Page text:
Iranian tar player Ali Ghamsari, who visited Turkey last week for a project titled "Tellerin Aşkı" ("Love of Strings"), spoke to Anadolu Agency (AA) and noted that Turkish music always inspires him. Ghamsari said that he became acquainted with the bağlama (a Turkish string folk instrument) virtuoso Coşkun Karadeniz, the owner of the project, last year in Iran and added: "Mr. Coşkun told me about the project, and we performed without preparation a few times. During the performance, the similarities between the two cultures became more explicit. I also got a quite extraordinary feeling during the concert rehearsals. It was as if we are all from the same country. We could understand each other without saying a single word. In addition, it was a privilege for me to take part in the same project as figures such as Derya Türkan. We also follow him in Iran. Being in a project with him really honors me."
Having performed in many countries, including France, Morocco, Spain, the U.S., Holland, Switzerland and Canada, the artist said: "To be honest, Turkish music teaches me Iranian music better as Iranian music can be thought of as a sub dimension of Turkish music. I think it is derived from the cultural transaction experienced in the past."
Ghamsari stressed that Turkish music is presented in two dimensions in Iran and added: "Iranians are offered modern and classical Turkish music with high production quality. Especially in northwestern Iran they tend to follow the most popular, modern music. The traditional ones on the other hand have more in common with Turkish classical music."
Ghamsari said that the classical music foundation of both countries was established by the same intellectual figures in Ottoman times and added: "There were no such borders between us in those times. Over time, borders got thicker and thicker, and cultures stayed away from each other. However, the roots of these two cultures date back to the same lands. Both of the two musical traditions have various maqams [modes]. They both have various melodies and modulations. They have the same rhythmic varieties, and Turkish music increased its appeal by saving this rhythmic variety in its body."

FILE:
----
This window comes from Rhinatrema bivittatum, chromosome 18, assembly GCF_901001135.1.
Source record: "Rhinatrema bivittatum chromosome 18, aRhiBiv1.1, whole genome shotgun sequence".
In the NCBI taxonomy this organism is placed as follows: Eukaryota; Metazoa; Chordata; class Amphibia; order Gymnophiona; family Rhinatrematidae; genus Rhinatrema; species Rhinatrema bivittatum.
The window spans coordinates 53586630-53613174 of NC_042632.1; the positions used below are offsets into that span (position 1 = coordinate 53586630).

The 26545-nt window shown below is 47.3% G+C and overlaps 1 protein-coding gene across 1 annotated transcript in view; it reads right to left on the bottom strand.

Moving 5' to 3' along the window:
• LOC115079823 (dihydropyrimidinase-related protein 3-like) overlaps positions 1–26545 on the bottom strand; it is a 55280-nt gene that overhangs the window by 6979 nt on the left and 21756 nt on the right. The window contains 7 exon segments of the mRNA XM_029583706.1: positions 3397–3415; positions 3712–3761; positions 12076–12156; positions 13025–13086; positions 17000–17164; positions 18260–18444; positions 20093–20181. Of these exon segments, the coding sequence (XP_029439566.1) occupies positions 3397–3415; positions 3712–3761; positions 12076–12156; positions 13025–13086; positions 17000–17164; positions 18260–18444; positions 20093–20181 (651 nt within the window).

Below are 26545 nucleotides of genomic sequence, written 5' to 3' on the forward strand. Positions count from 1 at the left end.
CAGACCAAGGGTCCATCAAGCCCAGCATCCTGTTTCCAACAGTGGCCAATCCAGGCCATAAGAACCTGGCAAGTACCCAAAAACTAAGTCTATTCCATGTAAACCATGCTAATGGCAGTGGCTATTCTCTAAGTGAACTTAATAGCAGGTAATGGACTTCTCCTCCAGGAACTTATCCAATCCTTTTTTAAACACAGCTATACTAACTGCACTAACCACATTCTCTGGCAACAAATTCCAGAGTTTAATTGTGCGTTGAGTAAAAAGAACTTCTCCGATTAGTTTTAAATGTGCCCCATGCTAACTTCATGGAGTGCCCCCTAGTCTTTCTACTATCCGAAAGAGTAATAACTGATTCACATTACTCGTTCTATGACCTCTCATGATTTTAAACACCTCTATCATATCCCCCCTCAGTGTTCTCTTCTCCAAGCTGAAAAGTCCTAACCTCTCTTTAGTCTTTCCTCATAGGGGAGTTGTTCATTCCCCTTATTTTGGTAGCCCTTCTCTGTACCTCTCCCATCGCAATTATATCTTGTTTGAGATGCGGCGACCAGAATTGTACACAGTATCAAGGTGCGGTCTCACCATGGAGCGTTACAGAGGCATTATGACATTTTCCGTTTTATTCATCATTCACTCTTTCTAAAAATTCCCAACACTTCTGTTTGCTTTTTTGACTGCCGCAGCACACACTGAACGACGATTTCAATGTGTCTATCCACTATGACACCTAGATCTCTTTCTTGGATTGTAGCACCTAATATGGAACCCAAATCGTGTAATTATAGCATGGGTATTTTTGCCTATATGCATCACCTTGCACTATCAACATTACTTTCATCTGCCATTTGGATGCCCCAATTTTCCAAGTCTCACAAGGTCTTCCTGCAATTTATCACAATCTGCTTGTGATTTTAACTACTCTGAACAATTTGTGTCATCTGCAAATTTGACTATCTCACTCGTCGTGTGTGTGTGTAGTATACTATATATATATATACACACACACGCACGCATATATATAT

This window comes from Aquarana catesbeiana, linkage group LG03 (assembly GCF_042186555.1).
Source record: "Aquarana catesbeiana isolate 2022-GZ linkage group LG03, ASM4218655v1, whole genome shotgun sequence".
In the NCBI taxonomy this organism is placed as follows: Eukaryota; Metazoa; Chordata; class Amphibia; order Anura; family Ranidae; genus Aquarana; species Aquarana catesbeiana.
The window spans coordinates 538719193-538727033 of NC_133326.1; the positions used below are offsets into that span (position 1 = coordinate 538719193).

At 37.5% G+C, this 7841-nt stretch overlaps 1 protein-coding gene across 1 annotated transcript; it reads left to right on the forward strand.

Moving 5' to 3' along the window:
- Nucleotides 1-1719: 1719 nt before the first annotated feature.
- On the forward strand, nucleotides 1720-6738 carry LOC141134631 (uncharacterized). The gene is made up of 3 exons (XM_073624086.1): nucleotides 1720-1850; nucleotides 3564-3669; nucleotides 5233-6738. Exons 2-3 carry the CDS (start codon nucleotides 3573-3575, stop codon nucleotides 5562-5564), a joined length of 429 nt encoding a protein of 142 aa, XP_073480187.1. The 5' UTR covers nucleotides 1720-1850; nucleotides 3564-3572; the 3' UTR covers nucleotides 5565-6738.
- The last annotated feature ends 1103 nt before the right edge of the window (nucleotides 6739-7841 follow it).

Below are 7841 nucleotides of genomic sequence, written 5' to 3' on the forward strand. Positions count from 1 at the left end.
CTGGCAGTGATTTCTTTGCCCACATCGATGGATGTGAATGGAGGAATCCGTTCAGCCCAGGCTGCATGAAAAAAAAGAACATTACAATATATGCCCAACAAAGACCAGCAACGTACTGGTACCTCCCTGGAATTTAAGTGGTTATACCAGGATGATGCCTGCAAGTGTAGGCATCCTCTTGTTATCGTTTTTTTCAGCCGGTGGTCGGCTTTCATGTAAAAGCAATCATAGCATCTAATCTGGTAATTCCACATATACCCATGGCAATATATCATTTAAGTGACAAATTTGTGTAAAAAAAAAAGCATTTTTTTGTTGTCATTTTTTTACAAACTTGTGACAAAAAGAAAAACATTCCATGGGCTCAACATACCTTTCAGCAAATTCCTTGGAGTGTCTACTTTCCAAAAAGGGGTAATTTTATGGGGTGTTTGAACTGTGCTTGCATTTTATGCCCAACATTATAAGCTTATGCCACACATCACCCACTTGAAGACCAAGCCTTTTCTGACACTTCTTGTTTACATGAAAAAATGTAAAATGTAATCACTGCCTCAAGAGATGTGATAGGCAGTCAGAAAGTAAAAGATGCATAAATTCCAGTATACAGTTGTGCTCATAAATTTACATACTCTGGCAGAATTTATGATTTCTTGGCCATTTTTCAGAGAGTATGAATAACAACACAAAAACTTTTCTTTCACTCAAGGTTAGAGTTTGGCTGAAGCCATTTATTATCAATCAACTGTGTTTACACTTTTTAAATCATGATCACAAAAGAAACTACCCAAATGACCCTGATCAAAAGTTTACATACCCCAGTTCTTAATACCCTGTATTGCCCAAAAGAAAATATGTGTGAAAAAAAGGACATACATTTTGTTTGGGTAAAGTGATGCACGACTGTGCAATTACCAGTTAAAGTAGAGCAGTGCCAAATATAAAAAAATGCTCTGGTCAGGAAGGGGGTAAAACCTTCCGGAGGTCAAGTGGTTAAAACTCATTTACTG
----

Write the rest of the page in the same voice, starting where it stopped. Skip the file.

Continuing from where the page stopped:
Studies on body percussion
Ghamsari noted that he took the stage with Tunisian musicians as part of a music festival in Turkey almost 10 years ago and said: "Turkish audiences also showed great interest in our music then. We got quite positive feedback. Listeners were analyzing the music rather than listening to it, I guess. That was a great detail for me. Coming across a new generation with good musical foundations is interesting and fantastic I think. In the past, I worked with Yurdal Tokcal in the recording of one of his pieces. That was also a great experience for me."
The artist noted that he is touring with the band Hamnavazan e Hesar and that he wants to release an album soon. He also mentioned his book "İran Musikisinin Harmonisi" ("Harmony of Iranian/Persian Music"), which will be published soon.
Ghamsari pointed out that he conducts studies on body percussion and said: "I hope that the boundaries that were thickened day to day by politics will be removed by the beauty and art of Eastern culture, and the people of the two countries become closer."
Born in 1983, the artist was educated in the Tehran University Faculty of Fine Arts. He founded the band Sarmad at the age of 18. Afterwards, he established the Hamnavazan e Hesar Ensemble and the Iranian String Quartet. The Iranian artist made his name with his performance albums by Homayoun Shajarian.
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